Instead, they focused on Hun Sen’s bodyguard unit. The resistance they encountered was telling. In part the problem was cultural.
Foreigners new to Cambodia rarely understand that a smile can be a sign of fear. That a note that reads “I look forward to seeing you” is a death threat—if it’s written in red ink. Years later, if you request an interview with a Cambodian, it is best not to say that you want to talk about the March 30 attack. If you bring it up, the polite smile becomes strained. Voices drop to a whisper. Doors and windows are quietly shut. You think about the long list of people who have found themselves on the wrong side of Hun Sen. A senator whose wife was beaten up in their home by “robbers” who stole nothing. A police official arrested and tortured in jail, then held for ransom by the police. A union leader shot dead in the street.
To make matters worse, the FBI agents interviewed the fearful soldiers in front of their own commanders—Hun Sen’s lieutenants—and the results were predictably opaque.[n]
[listen to this interview]
AGENT HOFFMAN: When the grenade throwers were running toward your position, how many people were chasing them?
WITNESS (through translator): I have no intention to count how many people (were) chasing the throwers and I have no knowledge that those people are the grenade thrower.
HOFFMAN: Do you have good eyesight?
WITNESS: No, no problem with the eyes. The reason is that there are a lot of demonstrator.
HOFFMAN: So three or four people throw grenades into a crowd … and you didn’t see anything?
WITNESS: I see nothing.
Another witness claimed he did not know who ordered him to be in the park, as he had only been in the bodyguard unit for five months, and that he did not know his own commander’s name.
Faced with stone-walling from soldier after soldier, Hoffman becomes audibly frustrated.[listen] “Are these grenade throwers supermen? Can they just click their fingers”—he snaps his own—“and they disappear?”
“I don’t know,” came the response. The commander, General Hing Bun Heang, looked on without comment.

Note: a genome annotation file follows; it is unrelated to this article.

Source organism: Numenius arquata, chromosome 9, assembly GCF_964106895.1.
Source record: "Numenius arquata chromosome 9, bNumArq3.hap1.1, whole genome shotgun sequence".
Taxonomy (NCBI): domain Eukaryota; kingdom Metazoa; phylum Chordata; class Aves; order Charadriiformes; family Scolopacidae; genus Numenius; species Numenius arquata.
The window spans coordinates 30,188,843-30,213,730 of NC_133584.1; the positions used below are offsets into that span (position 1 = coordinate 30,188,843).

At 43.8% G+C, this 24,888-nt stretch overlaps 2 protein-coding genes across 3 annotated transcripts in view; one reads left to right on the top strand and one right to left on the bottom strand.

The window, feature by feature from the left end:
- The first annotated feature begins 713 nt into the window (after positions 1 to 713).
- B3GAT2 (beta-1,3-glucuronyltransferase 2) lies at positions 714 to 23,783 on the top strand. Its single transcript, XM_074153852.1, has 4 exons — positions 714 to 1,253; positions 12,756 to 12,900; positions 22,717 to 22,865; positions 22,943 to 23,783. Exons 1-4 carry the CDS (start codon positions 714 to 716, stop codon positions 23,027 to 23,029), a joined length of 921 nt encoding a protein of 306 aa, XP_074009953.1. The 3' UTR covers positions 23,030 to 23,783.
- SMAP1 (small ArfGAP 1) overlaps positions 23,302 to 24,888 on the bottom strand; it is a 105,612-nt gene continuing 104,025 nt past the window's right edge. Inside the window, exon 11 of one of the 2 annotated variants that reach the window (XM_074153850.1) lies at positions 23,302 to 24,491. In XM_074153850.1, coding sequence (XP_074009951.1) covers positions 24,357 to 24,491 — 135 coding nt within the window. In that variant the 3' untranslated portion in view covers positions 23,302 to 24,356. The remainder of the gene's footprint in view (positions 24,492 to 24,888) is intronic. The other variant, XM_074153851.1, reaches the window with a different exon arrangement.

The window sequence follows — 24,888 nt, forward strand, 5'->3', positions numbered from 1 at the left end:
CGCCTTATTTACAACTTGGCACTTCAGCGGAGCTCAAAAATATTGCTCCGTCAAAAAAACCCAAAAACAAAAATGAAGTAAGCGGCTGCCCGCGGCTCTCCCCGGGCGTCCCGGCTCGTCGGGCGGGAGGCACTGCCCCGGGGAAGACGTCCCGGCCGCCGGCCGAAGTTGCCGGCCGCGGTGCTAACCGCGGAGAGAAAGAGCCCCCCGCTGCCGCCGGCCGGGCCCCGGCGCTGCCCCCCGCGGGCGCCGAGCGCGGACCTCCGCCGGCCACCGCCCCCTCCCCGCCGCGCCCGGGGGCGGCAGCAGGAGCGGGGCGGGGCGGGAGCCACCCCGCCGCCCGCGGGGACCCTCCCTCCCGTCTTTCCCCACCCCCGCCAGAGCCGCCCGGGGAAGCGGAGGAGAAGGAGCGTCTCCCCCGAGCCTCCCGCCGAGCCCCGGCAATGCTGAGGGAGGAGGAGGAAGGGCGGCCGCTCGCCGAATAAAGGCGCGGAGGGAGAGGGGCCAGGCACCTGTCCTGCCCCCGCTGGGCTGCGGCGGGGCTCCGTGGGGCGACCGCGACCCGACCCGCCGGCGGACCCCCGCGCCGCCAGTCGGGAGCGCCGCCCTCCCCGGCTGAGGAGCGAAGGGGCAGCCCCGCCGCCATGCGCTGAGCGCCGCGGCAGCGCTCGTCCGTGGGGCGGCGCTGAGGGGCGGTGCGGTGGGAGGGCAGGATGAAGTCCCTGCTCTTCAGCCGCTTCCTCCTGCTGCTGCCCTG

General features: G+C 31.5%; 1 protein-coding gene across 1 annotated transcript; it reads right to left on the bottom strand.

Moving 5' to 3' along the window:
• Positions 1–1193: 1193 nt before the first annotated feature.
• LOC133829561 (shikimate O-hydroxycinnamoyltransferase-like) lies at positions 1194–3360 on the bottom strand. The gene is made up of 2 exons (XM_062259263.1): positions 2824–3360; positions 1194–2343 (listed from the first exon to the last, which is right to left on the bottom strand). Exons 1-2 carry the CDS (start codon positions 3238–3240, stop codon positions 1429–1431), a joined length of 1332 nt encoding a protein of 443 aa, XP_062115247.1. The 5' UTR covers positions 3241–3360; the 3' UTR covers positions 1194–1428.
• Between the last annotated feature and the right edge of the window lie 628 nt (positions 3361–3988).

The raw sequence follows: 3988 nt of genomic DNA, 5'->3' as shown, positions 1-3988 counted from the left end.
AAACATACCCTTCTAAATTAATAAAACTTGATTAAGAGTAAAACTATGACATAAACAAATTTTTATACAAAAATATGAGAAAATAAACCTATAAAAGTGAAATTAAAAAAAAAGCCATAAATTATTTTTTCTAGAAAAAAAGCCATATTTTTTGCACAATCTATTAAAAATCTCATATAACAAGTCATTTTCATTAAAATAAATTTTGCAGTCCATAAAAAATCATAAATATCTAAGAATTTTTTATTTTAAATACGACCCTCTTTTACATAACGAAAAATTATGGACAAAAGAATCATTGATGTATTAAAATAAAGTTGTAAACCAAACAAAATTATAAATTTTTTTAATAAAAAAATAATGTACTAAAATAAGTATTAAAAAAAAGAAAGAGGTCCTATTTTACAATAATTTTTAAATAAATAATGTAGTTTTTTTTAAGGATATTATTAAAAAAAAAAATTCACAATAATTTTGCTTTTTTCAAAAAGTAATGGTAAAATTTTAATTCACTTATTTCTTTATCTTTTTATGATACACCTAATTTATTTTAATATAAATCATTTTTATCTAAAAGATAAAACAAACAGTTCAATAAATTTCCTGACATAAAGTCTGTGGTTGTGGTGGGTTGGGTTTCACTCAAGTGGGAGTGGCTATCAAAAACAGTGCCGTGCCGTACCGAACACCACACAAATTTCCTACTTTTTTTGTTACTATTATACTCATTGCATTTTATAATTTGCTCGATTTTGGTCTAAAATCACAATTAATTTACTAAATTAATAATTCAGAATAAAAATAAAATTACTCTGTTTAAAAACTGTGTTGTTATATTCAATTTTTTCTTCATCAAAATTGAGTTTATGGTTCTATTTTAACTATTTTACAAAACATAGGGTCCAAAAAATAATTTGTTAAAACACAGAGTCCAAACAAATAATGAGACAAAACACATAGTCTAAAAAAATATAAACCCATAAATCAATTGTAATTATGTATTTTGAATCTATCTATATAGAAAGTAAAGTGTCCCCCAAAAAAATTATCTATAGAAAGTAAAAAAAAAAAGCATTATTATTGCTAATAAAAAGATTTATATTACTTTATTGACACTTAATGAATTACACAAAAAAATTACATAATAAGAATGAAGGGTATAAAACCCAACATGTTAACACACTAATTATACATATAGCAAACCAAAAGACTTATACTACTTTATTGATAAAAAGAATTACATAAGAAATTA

“Who am I supposed to believe?” Hoffman asked. [listen]“In the United States army, in our country, we do not have blind soldiers. I do not believe the Cambodians have blind soldiers, cannot see, they’d be bumping into each other. So even if there had not been a line, you have three grenade throwers running in that direction, somebody would see them. Right?”
But one after the other Hun Sen’s bodyguards denied that they could remember the faces or clothing of anyone who ran across the park. They all insisted that they were only following instructions—to protect the compound of Hun Sen—but that they knew nothing more. Hoffman goes on:[listen] “We have this problem. Every [soldier seems] to say the next guy saw the people run into the wat and then I ask him the question and everyone says, ‘I have no knowledge of anyone passing and running into the wat!’”
“It’s very confusing for an American who does not understand Cambodian politics to come over here,” says Hoffman to another soldier. “If the country is going to move to freedom and democracy and away from dictatorship and communism”—he pounds the table—“then you have to have people be allowed to speak freely! You have to have that, otherwise a democracy is just pretend!”